And so, the suffering of Lithuania went on. World War II, and then Russia again, reabsorbing the country into the USSR. Until the fall of the Berlin Wall and the reassertion of independence.

 

Independence
Independence is the second theme. So, this is a young country with a tragic history. ‘It’s amazing’ said one woman, a director of a public enterprise to whom I spoke after the conference, ‘that we have emerged so strong after so many of us were killed.’

 

Rytis described his experiences under the rule of the Russians whose invasion ‘saved’ Lithuania from the Germans. There was just one book in the family, kept in a safe place in the house, which described the proud history of Lithuania. Rytis would not have dared to take it to school. His family would have been marked out as dangerous subversives had he done so. He also described relatives from America visiting his family in the time of Soviet domination. They were chatting in the hotel, and made joking reference to travel plans. As their car made its journey next day to their (privately) discussed destination, they were stopped on the way. The hotel was fully wired for spying.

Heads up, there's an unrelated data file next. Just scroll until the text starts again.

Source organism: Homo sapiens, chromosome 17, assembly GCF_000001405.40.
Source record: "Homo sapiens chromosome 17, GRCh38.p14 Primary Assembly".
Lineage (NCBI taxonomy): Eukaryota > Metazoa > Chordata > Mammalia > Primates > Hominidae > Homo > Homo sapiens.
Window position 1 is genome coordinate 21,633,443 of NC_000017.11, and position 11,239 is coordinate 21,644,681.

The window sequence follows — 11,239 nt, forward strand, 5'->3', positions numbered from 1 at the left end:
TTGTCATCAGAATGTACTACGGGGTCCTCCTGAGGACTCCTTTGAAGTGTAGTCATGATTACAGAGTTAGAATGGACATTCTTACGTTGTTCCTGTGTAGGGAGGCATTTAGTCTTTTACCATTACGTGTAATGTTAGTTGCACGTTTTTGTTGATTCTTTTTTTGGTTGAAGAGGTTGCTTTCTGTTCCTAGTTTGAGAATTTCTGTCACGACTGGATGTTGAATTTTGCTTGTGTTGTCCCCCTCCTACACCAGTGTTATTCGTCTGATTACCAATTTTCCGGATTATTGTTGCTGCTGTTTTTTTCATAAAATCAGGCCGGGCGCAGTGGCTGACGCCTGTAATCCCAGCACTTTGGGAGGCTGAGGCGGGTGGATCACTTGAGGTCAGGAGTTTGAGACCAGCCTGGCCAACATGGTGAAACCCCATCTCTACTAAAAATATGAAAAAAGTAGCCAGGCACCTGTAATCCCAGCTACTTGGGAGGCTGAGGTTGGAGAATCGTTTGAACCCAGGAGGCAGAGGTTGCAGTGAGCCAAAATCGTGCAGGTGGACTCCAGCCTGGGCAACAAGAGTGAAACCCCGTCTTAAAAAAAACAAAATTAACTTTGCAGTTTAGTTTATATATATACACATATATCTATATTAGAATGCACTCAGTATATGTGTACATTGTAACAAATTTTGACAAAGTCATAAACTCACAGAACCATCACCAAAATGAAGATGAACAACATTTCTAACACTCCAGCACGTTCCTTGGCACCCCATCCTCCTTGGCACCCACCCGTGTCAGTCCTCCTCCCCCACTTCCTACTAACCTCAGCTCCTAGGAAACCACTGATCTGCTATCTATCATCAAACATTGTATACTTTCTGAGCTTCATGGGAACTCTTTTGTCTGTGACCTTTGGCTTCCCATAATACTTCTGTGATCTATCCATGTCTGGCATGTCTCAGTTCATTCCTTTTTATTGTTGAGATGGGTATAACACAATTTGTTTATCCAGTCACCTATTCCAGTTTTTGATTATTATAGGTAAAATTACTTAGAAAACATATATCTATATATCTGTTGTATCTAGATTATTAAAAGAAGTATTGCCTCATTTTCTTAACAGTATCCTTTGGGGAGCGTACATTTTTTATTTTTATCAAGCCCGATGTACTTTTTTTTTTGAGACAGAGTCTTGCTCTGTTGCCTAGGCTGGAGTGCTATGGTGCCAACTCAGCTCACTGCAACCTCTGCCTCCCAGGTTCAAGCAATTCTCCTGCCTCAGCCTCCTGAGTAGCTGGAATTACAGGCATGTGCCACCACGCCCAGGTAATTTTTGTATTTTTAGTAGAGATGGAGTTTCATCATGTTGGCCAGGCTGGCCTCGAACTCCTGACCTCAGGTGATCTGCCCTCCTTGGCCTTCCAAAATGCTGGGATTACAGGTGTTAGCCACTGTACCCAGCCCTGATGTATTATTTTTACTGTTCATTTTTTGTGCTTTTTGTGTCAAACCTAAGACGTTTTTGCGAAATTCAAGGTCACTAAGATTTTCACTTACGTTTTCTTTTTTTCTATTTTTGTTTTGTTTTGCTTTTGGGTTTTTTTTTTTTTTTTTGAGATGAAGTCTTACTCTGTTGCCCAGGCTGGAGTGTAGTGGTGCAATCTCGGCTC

Lithuania is stepping forward into an enterprising future, but that does not leave it without fear. The Belarusian border is 60 kilometres away. People are only too well aware what has happened in western Georgia and in eastern Ukraine and in the Crimea. Lithuania has started to develop its independent source of energy, liquefied natural gas – and it has its own warm water port at Klaipeda which stays open all year round. NATO membership is vital to its security. The public were asked to vote on the name of the vessel that would carry the natural gas and they chose the name ‘Independence’ by an overwhelming majority.